Jesus, knowing the Father had given all things into his hands and that he had come forth from God, and was going back to God; Rose from supper and laid aside his garments; and taking a towel, He girded himself about. Then He poured water into the basin and began to wash the disciples’ feet and to wipe them with the towel with which he was girded. John 13:3-5 NASB
When Christ walked the dusty paths, everyone was barefoot or wore sandals. Upon entering a house, the lowest servant would rinse their feet.
When Jesus washed the disciple’s feet, he was performing an object lesson. He was teaching the disciples to humble themselves by serving others. The disciples didn’t understand, but after the Holy Spirit entered them at Pentecost, they knew the meaning. They were to ignore pride and become servants.
I remembered this scripture as I trimmed Mother’s toenails. I hate the job and delay it too long. As caregivers for loved ones with dementia, God calls us as a humble servant. We may scrub dentures or brush someone else’s teeth. It’s up to us to help them bathe and get dressed. Sometimes, we clean off the urine and feces.
I have four children. Three were born eighteen months apart, and the fourth came eight years later. Bathing three at a time was a nightly experience for me. They would run and hide, but once in the tub, they didn’t want to climb out. They played for a while, then beginning with the oldest, I washed, shampooed, rinsed and dried them. After toweling the firstborn and dressing her in pajamas, I would turn my attention to the next oldest. The assembly line continued until all were squeaky clean. Once I helped them brush their teeth, they’d run to their busy mother doing household chores.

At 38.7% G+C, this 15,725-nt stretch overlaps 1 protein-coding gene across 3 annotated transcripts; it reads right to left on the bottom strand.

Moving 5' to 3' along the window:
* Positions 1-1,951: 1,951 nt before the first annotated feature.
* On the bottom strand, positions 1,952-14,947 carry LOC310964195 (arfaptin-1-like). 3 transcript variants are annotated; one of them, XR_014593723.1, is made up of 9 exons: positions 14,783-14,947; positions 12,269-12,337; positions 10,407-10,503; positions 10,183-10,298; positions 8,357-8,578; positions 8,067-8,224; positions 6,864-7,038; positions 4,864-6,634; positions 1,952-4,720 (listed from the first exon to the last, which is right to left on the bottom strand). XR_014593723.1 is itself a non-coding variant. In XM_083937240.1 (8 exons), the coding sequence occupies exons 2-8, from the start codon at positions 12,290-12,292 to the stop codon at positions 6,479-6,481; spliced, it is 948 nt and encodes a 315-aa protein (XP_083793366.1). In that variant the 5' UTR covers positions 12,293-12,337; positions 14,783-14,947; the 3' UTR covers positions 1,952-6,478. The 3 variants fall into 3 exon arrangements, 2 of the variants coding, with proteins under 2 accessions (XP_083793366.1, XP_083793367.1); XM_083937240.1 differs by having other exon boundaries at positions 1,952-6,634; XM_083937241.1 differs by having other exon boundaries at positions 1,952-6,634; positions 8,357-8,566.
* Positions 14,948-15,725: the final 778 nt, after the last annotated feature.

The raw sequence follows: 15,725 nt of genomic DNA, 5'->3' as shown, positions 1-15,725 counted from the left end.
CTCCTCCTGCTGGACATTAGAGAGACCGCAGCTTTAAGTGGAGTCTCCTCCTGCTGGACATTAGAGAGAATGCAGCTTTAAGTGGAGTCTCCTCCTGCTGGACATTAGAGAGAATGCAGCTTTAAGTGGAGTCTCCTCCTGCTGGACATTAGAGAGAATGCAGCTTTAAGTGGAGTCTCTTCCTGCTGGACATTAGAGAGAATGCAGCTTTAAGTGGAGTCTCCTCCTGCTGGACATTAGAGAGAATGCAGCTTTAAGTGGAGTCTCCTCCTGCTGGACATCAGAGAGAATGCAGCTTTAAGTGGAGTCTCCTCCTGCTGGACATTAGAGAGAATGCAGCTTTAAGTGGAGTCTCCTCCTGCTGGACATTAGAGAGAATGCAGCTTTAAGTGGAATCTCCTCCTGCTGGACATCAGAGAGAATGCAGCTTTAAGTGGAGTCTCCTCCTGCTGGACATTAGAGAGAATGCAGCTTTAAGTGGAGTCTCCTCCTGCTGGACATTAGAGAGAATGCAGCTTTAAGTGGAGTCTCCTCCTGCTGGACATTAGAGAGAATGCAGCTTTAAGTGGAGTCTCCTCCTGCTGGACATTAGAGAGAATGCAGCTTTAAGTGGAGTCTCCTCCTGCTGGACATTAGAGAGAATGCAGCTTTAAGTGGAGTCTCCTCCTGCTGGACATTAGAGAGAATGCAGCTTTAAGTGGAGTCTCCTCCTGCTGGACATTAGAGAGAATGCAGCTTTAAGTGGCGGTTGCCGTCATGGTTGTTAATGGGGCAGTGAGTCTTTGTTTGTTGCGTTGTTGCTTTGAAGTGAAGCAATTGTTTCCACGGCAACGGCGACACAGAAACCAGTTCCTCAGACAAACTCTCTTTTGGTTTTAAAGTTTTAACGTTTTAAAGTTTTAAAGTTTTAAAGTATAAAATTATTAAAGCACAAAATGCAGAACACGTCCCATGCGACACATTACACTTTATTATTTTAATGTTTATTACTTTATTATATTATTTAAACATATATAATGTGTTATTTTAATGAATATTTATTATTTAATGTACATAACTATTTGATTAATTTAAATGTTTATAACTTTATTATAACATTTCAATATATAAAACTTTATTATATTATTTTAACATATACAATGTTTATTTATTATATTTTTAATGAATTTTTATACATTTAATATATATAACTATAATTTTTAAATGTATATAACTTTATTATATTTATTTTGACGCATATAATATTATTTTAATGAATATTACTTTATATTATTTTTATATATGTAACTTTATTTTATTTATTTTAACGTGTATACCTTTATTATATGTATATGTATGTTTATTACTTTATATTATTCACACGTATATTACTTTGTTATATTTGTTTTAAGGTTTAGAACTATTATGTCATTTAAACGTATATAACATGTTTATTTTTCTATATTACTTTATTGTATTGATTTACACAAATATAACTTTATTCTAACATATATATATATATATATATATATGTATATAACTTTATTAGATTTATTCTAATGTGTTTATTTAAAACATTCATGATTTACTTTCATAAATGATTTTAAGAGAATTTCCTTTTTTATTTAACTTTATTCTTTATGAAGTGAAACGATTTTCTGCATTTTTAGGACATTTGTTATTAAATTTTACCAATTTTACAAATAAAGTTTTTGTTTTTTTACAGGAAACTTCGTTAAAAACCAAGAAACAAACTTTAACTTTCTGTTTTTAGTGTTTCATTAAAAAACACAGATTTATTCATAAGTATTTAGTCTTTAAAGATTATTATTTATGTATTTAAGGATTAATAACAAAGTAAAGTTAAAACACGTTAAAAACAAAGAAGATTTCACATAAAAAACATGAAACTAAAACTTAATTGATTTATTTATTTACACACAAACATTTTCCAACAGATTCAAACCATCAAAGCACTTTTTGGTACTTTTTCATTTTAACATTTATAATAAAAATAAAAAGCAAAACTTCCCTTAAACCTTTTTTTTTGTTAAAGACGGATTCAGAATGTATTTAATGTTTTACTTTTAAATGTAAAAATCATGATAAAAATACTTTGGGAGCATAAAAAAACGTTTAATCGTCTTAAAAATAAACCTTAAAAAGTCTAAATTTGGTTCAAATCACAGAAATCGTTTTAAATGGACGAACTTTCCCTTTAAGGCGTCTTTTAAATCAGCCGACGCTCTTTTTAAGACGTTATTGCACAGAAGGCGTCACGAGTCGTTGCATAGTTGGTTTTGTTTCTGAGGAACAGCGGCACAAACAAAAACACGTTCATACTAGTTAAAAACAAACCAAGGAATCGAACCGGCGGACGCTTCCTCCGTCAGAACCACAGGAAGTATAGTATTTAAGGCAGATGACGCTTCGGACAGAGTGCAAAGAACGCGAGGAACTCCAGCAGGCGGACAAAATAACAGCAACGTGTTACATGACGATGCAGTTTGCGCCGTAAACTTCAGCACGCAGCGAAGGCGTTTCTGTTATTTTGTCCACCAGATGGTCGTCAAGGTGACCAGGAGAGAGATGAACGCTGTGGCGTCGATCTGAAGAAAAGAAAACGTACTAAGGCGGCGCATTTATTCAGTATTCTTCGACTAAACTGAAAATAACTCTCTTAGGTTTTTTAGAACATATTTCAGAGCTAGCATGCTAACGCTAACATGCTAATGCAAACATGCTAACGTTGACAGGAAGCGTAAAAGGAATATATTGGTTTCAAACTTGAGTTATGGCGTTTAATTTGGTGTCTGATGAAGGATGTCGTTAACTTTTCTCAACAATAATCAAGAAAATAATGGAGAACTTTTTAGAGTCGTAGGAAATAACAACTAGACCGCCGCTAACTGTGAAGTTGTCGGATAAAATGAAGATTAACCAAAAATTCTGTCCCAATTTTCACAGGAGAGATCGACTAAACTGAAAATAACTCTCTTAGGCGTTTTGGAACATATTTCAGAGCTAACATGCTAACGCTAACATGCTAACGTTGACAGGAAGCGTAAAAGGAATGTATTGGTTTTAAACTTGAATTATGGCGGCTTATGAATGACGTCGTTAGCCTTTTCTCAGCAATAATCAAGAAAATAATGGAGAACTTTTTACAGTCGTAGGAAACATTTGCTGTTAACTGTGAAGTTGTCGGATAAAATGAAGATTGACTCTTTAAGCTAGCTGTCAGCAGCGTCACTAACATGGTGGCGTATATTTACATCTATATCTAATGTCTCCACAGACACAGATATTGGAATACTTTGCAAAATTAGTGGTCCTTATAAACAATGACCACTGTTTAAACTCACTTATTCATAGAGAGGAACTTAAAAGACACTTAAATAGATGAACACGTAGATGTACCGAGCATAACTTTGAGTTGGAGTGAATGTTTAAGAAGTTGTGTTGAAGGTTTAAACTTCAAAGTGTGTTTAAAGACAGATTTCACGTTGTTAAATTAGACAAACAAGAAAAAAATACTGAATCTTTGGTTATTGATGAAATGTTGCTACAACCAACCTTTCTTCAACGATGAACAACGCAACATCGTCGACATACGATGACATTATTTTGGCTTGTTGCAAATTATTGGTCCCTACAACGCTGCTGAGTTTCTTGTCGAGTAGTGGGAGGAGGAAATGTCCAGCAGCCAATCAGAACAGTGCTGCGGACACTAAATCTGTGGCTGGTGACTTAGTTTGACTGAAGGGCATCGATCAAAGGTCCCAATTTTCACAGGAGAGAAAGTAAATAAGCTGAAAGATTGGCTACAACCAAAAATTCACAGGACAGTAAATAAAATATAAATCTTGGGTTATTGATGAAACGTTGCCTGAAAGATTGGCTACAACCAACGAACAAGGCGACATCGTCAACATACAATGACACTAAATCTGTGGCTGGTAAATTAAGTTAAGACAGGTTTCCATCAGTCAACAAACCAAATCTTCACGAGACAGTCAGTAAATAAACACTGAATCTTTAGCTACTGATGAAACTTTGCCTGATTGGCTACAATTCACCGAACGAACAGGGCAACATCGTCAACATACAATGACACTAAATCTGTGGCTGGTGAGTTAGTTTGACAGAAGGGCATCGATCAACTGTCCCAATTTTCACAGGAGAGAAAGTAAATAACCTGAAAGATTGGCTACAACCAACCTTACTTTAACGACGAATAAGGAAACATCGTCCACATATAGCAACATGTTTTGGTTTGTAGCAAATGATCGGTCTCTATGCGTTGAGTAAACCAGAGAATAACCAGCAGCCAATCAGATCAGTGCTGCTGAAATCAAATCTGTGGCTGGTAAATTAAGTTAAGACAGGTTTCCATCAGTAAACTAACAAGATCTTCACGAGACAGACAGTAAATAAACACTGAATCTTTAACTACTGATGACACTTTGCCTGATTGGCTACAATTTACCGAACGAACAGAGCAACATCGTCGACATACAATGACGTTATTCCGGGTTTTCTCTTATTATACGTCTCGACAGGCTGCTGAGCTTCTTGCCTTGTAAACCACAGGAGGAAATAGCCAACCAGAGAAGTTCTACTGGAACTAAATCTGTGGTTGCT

On one occasion, after bathing them, I drained the water. Then while toweling and dressing the youngest, my 3-1/2 years old grabbed a shampoo bottle. Without me noticing, my youngster squirted shampoo all over the tub. Later, when I entered the shower, my feet went above my head, and I landed on my back. Younger back then, it didn’t hurt much. I laughed, and I knew this would be a family remembrance.
Now I bathe my mother, and it’s not the same. Those cute little children with wet hair and footy pajamas were more fun. Washing my mother is different. She’s lost her modesty, and she resists bathing. Since she has arthritis, she complains it hurts to get into the shower. She sounds like a ten-year-old boy when she says she doesn’t want to wash. It broke my heart the first time she asked, “Must I?” as if she were a child talking to her parent.
It reminded me of the hot, summer day I volunteered to pick up a group of pre-teen boys from church camp. Upon arriving, I learned the campground had a waterline malfunction during the week and was operating on limited water. So, the counselors made bathing optional. My dozen boys willingly limited their water use to none for the entire six days of camp. The rank group thought it was the best camp ever. Imagine the odor of the children who played in the summer heat for a week. I drove home with the windows open.
My mother, who bathed daily before dementia, now resists. She’d wear the same clothes every day if I allowed it. Hygiene issues are common with dementia patients, and it’s often one of the first symptoms of the disease. Because they need our help, we must humble ourselves as Christ did and help with the personal hygiene for our loved one.
© Copyright 2018 Ronald Milburn